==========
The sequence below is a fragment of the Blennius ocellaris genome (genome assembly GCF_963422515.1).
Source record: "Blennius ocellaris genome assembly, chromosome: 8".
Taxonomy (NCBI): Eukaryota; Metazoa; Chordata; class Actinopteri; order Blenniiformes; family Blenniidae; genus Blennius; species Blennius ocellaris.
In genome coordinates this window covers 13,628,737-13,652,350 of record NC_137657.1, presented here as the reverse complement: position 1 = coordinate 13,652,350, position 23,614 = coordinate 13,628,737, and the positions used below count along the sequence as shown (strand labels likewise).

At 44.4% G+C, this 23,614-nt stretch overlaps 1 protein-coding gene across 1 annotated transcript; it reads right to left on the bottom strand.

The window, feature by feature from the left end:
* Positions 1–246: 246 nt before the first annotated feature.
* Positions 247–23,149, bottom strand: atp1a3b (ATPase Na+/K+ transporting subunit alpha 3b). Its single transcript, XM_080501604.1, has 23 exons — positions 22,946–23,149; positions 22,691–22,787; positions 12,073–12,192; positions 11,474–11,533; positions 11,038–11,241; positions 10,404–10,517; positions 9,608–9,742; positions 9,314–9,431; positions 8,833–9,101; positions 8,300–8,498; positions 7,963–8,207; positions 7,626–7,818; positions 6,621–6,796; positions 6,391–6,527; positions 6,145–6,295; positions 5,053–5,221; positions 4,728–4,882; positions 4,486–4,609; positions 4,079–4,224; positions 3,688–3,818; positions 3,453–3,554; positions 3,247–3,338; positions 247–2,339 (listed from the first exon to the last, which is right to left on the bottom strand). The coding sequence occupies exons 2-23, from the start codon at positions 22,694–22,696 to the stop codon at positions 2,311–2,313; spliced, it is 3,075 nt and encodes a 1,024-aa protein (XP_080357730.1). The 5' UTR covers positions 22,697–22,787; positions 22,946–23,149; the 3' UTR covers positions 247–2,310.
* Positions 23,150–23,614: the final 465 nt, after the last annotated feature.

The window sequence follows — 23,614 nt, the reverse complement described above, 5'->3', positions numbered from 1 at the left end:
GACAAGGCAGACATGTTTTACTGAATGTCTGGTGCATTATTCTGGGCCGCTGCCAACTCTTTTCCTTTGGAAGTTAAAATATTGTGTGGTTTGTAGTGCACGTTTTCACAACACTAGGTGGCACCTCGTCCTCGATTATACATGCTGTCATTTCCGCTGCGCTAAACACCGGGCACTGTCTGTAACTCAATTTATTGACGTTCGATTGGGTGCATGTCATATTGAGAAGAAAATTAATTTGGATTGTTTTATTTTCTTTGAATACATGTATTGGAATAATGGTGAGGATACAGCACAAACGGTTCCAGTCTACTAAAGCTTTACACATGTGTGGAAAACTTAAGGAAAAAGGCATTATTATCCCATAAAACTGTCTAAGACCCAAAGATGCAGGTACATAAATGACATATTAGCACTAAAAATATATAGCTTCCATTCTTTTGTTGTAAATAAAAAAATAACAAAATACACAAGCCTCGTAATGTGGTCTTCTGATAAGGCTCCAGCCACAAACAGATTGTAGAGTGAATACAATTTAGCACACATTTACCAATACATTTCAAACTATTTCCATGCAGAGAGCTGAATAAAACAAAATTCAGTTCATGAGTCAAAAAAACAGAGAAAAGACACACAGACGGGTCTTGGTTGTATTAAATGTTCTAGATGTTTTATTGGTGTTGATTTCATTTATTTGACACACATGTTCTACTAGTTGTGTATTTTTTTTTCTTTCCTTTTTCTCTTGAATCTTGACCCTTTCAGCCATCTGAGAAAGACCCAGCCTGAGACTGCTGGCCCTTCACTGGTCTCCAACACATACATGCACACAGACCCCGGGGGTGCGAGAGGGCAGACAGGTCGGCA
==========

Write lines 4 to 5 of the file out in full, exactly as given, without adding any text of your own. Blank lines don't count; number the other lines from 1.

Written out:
In genome coordinates this window covers 13,628,737-13,652,350 of record NC_137657.1, presented here as the reverse complement: position 1 = coordinate 13,652,350, position 23,614 = coordinate 13,628,737, and the positions used below count along the sequence as shown (strand labels likewise).

At 44.4% G+C, this 23,614-nt stretch overlaps 1 protein-coding gene across 1 annotated transcript; it reads right to left on the bottom strand.